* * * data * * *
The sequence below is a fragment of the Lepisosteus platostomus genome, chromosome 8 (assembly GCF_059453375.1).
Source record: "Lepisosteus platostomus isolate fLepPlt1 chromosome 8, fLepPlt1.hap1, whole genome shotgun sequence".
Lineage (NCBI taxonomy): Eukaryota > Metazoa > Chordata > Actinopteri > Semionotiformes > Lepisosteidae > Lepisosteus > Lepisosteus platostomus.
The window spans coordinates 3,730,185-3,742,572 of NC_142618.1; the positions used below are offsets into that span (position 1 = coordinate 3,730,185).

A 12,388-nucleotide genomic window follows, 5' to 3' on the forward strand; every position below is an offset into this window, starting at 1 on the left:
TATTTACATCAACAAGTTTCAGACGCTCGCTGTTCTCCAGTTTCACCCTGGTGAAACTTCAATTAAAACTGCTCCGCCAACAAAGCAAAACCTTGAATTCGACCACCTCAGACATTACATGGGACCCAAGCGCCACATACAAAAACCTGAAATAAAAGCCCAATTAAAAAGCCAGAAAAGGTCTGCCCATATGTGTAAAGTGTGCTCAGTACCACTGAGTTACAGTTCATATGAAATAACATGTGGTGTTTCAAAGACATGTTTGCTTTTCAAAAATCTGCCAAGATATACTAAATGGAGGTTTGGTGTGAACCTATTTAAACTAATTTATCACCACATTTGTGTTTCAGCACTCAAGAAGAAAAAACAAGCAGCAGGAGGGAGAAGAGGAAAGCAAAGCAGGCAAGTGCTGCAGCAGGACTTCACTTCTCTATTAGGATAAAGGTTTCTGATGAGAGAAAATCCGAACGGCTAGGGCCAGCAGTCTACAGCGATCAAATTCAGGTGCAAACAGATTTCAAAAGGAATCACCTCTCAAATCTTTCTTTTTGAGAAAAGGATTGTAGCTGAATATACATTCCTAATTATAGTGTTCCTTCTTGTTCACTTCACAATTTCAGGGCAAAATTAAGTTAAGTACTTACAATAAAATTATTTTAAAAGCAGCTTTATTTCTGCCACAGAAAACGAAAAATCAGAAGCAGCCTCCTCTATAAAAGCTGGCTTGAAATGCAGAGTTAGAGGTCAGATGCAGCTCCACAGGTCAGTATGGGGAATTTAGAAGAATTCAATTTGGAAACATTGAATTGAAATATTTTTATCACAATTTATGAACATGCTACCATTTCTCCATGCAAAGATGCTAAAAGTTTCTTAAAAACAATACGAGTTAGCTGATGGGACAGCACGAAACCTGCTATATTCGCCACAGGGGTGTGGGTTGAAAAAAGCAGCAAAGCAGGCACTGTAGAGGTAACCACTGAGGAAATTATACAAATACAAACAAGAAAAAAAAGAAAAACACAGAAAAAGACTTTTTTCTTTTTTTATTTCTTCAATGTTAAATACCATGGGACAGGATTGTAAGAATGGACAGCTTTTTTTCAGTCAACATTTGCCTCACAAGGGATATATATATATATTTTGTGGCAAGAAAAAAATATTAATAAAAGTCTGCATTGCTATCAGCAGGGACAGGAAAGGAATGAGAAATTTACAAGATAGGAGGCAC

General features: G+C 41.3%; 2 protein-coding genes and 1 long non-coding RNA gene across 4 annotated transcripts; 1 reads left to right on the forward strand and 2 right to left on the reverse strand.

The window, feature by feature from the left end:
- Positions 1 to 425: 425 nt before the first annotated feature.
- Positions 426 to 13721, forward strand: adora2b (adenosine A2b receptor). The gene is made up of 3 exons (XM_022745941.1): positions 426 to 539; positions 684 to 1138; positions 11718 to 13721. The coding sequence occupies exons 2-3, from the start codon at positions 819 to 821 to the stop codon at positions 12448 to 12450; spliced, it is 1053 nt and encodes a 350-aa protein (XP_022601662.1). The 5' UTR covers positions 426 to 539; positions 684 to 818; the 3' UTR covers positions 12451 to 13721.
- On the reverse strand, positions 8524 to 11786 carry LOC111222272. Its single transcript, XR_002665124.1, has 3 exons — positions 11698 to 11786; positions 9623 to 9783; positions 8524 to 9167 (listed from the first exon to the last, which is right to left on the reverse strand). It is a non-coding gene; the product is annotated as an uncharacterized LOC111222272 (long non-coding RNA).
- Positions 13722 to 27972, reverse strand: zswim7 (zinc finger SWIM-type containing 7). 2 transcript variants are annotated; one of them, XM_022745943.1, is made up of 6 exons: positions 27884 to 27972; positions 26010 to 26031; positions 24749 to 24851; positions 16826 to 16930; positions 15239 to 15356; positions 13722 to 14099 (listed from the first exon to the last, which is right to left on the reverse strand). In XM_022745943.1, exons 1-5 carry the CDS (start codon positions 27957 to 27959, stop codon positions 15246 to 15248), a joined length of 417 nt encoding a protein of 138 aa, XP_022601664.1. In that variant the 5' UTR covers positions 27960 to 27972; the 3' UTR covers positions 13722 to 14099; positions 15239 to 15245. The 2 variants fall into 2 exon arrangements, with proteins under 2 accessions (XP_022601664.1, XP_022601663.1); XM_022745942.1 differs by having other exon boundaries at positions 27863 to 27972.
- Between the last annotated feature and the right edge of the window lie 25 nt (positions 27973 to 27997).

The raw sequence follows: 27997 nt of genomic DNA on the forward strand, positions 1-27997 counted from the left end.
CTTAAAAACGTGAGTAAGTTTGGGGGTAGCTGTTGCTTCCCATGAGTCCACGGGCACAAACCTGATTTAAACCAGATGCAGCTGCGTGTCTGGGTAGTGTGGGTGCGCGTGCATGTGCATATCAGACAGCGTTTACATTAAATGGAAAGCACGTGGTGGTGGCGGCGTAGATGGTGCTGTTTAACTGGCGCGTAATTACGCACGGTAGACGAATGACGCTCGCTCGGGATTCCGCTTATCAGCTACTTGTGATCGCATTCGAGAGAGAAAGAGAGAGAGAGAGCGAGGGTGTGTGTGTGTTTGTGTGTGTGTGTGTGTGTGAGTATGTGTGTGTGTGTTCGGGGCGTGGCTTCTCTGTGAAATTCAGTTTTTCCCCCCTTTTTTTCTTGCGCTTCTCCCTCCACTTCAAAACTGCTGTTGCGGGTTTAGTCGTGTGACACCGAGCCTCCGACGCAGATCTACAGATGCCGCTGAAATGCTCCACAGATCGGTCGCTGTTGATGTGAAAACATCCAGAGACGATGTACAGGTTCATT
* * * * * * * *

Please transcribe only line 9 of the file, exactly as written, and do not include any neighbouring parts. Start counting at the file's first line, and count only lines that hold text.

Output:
- Positions 1 to 425: 425 nt before the first annotated feature.